End of year function at the coffee shop.

COACH MASUKU: (stands up and raises a hand to get the attention of the seated attendees) Alright, gents. Thank you! Let’s settle down!

(The laughter, and conversations quieten.)

COACH MASUKU: Welcome, ‘magents! We’re once again seated in this circle of trust to share, hold each other accountable, reflect and celebrate. I’m proud of each and every one of you. (looks each of the men in turn directly in their eyes) Sometimes the fight is just showing up. Knowing that the odds may be stacked against you, and you are not expected to succeed, but you show up anyway.

(The men murmur in agreement.)

COACH MASUKU: You showed up. Not for me, but for yourselves, and your families. More on that later. Just a couple of things to mention. The Passing the Torch Camp was a resounding success and…

(Everyone claps and cheers.)

COACH MASUKU: (grins) It was a pleasure to meet your sons and nephews. This event was about creating a safe environment for our children to confide in us and ask questions about things they wouldn’t ordinarily have an opportunity to ask. It was also about affording us an opportunity to bring along the boy-child who perhaps has been abandoned by society, or simply has no good male role models to look up to, and show them love and support.

MAKGATHO: Hai! Mara, coach, some of those questions really put some of us on the spot in unexpected ways. (chuckles)

(A few men agree and laugh heartily.)

COACH MASUKU: Yes, they did, Makgatho, but those sessions were designed to: one, allow our children to see us dealing with vulnerability; and two, build trust by opening up channels for honest communication. (gives a wide smile) And with the tools learnt on camp, I’m hoping that those intimate conversations will continue in your homes, with these men-in-the-making. Bear in mind that some of our children have only ever known us by the labels we have been directly or indirectly assigned: the disciplinarian, the useless father, the bully, the drunkard, the idiot husband who can’t find or fix anything, the…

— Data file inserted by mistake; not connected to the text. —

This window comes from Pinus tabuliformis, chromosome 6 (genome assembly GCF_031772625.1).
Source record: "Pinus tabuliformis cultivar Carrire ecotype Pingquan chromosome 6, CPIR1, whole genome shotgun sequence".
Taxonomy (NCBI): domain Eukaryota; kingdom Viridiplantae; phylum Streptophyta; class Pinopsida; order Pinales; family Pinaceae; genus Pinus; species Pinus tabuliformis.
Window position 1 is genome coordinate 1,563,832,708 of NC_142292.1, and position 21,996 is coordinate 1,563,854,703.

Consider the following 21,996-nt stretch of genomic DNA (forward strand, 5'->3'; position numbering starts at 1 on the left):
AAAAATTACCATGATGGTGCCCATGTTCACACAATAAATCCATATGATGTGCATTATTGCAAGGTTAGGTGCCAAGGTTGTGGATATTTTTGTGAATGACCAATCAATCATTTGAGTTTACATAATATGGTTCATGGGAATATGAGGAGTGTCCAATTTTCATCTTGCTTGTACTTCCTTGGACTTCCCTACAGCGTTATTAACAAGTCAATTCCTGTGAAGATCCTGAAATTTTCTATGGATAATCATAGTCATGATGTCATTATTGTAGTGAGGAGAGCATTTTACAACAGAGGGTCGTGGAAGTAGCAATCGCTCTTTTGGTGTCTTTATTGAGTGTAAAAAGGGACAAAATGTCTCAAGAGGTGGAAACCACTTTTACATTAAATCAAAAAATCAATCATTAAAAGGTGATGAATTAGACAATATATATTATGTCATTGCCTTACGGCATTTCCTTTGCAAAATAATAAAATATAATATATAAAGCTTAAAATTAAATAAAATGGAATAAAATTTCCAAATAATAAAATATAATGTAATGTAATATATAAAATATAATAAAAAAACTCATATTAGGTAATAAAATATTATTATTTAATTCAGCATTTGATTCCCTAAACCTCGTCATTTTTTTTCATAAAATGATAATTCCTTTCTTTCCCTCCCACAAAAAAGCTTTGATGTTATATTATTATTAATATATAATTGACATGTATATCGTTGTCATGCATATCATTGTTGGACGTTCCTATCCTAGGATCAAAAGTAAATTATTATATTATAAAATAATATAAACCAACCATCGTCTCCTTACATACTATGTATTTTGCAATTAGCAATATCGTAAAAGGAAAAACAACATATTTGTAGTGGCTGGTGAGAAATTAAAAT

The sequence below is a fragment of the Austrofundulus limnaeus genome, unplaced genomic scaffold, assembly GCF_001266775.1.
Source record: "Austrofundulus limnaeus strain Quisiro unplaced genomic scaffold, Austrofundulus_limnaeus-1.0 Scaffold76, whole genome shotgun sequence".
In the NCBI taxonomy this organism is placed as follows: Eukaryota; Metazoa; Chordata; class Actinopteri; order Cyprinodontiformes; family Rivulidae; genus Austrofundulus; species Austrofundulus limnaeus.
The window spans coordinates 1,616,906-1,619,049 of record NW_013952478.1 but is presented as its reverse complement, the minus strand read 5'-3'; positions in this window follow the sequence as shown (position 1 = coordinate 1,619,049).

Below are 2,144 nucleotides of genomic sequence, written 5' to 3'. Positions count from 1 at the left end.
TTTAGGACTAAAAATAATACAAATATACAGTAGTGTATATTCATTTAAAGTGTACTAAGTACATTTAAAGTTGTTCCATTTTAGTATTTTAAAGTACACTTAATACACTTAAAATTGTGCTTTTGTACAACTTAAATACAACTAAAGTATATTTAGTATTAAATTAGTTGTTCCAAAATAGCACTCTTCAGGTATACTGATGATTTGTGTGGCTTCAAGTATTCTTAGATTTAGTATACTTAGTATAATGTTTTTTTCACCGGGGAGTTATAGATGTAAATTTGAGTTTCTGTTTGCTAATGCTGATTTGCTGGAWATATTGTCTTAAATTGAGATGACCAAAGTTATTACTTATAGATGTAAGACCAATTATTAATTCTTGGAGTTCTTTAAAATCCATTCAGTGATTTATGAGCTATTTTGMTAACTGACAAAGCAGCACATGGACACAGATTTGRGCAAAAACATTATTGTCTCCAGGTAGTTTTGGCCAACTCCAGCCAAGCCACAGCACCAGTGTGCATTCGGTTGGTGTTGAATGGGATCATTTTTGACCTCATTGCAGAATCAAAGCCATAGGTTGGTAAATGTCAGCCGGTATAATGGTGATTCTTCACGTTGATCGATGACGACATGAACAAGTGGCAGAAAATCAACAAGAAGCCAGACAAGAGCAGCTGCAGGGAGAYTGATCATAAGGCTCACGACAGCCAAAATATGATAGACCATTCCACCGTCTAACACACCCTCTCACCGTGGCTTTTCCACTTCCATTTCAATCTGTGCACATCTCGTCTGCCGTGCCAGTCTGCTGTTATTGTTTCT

(Everyone laughs.)

COACH MASUKU: For those of us who are not yet fathers, it was an opportunity to get a glimpse of what it really takes to help bring another human being into this world, be responsible for them, but more importantly, be emotionally present. Furthermore, this camp was about handing down positive teachings, experiences and collective wisdom for survival through role play, activities, prayer, meditation and fun! It was about making it clear what is and isn’t acceptable in today’s world as we evolve into more present, emotionally-in-touch men, opening up old wounds to promote true healing.

HENDRIK: Jong! I cried like a newborn. (covers his face with both hands)

SBUSISO: Yes, but your family will benefit from that process, and so will you.

COACH MASUKU: Our next event, by the way, will be Being the Standard, which is designed to get us to not only bond and better understand our daughters and nieces, the girl-child, but teach her that she doesn’t need the permission of a man to shine. That she has a powerful voice that must be heard. Let’s do away with raising the girl-child to one day be a good wife, sacrificing her dreams and hard-earned education, so that the “head of the household” (holds up two fingers to indicate quotation marks) can flourish.

(A few men nod as they listen attentively.)

COACH MASUKU: Dates will be confirmed in due course.

Tell us: What conversations do you wish you could have with your parents or relatives? What’s standing in the way?